I was just curious how long should a compressor last?, when should you change it? Before a compressor goes bad, not because of neglect but just worn out, is there a time when you should consider changing it before it totaly goes, I am thinking preventive maintenance, if it goes, you have change out everything or most everything and flush.
Its the same as an engine and or a transmission. At times you can treat it like crap and abuse it and it will run over 200k, then at other times you can be overly cautious and exceed the maintenance schedules only to see an early death. The real trick to taking advantage of reading any early signs of failure, is to be able to see the signs.
On my personal Astro van, I will change it out whenver I do major engine work- I put a new one on my van, then sell the old on on another job as a used one- - I can build the compressor into most any model (in the same family) and make it fit any other H-6, HT application. So I usually let them go 100k or so, then change it just because it is easy to do when I have the van in for other work. I then record any pertinent info, just for a good learning experience- and it goes into my database of a/c repairs. The main trick is- don't let them run with low refrigerant- if the vehicle does not cool- or is lack luster in cooling- disable the compressor until you can attend to it! The most wear occurs with low refrigerant charge, because of lack of oil circulation-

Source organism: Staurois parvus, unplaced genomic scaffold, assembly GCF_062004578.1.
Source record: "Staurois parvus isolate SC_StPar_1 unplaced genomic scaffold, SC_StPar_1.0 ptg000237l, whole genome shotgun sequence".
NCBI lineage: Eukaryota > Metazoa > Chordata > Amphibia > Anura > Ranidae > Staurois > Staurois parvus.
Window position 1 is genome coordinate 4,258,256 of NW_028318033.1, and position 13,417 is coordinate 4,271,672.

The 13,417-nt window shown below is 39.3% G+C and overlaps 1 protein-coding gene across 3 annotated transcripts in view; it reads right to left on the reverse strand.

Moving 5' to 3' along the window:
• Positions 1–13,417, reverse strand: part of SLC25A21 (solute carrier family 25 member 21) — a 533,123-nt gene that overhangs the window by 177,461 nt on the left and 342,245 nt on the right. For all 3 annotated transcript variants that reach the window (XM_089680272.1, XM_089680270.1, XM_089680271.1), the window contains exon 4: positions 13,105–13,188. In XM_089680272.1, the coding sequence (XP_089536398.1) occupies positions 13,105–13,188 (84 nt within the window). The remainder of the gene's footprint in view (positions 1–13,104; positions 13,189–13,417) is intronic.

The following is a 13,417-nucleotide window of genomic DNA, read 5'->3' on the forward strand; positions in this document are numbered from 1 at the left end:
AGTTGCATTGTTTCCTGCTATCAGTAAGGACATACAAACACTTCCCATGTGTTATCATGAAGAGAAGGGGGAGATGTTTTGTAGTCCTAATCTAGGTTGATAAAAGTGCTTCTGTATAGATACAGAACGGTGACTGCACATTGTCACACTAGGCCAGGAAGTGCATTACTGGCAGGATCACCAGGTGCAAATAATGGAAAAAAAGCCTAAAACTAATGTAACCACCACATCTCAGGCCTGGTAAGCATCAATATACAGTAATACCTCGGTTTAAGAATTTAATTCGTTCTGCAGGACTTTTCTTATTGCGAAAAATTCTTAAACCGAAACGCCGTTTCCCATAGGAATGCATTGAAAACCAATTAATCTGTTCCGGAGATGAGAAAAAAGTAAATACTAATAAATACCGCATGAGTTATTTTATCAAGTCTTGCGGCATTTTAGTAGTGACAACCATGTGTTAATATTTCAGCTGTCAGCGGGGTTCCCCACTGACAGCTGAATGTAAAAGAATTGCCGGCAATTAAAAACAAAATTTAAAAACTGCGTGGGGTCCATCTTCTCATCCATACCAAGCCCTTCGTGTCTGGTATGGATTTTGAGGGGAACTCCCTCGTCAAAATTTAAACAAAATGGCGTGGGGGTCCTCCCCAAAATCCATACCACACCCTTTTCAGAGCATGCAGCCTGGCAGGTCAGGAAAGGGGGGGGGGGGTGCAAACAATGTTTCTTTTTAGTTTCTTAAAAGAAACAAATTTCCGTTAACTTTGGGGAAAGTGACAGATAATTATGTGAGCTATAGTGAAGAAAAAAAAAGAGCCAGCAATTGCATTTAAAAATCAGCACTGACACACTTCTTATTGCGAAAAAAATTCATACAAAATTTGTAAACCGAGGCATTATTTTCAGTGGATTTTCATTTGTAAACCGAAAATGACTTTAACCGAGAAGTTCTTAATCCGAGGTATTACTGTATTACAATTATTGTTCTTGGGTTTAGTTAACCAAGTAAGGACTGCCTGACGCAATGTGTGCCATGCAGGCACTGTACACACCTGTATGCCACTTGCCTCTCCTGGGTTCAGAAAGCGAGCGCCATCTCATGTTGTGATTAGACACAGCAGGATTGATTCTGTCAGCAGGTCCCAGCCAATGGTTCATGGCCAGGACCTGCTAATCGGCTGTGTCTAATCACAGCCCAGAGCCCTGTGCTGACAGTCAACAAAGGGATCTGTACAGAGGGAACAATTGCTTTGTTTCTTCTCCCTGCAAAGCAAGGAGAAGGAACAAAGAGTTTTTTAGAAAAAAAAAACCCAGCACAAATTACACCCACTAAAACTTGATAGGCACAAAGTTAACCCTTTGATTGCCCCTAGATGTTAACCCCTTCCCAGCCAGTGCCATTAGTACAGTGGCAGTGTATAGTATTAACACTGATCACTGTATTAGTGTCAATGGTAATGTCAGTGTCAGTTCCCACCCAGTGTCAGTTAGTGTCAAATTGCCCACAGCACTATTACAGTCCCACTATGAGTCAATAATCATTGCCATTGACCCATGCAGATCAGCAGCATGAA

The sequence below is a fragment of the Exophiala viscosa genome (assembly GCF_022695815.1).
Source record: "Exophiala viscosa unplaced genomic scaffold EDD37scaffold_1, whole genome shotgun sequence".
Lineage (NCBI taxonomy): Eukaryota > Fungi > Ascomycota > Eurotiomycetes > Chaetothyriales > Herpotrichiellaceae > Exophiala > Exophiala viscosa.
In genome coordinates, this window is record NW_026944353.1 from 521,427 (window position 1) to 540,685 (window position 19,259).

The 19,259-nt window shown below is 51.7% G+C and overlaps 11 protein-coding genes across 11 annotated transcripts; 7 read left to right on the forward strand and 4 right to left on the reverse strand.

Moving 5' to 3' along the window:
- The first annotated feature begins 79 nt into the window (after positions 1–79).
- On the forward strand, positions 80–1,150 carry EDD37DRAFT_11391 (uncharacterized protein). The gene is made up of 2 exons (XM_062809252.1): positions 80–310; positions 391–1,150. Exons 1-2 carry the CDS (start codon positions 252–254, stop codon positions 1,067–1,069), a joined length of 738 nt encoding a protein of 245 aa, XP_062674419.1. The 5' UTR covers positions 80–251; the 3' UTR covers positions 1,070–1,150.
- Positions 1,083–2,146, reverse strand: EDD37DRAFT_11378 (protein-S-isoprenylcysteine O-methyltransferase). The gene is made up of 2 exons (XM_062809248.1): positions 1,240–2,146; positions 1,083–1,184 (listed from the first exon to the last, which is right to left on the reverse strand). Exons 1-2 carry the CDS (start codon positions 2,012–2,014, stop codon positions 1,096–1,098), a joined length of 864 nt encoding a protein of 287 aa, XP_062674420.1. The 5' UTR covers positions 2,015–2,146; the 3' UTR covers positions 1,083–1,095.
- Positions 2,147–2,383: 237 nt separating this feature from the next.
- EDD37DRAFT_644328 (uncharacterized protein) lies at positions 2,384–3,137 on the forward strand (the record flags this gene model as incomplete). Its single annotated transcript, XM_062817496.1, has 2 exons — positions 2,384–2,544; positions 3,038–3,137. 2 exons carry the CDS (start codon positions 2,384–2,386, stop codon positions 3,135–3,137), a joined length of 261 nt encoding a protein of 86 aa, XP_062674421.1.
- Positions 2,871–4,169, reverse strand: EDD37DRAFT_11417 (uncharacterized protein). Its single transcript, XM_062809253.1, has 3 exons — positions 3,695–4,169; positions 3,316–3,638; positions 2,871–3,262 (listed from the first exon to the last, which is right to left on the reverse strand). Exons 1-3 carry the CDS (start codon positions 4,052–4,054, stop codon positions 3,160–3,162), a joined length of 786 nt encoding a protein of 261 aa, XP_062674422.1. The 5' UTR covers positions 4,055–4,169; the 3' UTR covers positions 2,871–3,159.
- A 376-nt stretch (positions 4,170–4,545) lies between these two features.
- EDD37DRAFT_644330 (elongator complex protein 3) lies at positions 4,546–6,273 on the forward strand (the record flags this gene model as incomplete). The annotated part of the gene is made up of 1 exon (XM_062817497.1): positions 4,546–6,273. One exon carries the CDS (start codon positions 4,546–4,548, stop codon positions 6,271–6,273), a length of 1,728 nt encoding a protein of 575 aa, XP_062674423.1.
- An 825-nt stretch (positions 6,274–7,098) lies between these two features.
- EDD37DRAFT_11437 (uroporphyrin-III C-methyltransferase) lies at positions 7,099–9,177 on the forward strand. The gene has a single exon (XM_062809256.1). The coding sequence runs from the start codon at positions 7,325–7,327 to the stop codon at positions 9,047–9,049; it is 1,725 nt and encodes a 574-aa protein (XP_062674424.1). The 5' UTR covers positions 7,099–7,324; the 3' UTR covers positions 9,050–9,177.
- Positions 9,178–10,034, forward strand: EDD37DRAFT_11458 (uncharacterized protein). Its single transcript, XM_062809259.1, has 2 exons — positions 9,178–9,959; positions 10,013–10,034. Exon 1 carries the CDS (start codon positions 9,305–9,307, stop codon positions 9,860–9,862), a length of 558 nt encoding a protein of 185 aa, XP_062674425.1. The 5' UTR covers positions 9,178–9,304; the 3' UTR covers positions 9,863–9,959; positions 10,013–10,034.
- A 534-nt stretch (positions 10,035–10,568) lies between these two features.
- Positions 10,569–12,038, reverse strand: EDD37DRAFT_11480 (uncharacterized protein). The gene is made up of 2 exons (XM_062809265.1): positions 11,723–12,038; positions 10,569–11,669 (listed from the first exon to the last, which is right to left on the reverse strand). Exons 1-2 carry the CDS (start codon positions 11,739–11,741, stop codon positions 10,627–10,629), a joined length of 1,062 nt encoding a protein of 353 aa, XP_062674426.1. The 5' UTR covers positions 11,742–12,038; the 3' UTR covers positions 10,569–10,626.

If compressor is cooling fine, but you hear some knocking, then disable it until you can change it out, no use in filling the system with crud,
Of course this is all well and good- if and only if you are the primary driver.... and can notice noises, smells, temps etc.. most wives that I know will just "drive them till they die" - so it is a good idea to drive the wife's car, or the daughter's car once in awhile....
The number one A/C diagnostic tool there is- is to know how much refrigerant is in the system- this can only be done by recovering and weighing the refrigerant!!
Just a thought.... 65% of A/C failures in my 3200 car diagnostic database (GM vehicles) are due to loss of refrigerant due to a leak......
thanks hecat and GMtech for the sound advice, I was thinking along the sames lines as you but wanting some more opinions on the subject. Like you guys always say do it right the first time. In the long run if you have a compressor in a vehicle with 100,000 miles, I figure $200-$300 now will save a lot of time and $$ in the long run, instead of trying to get every penny out of that compressor
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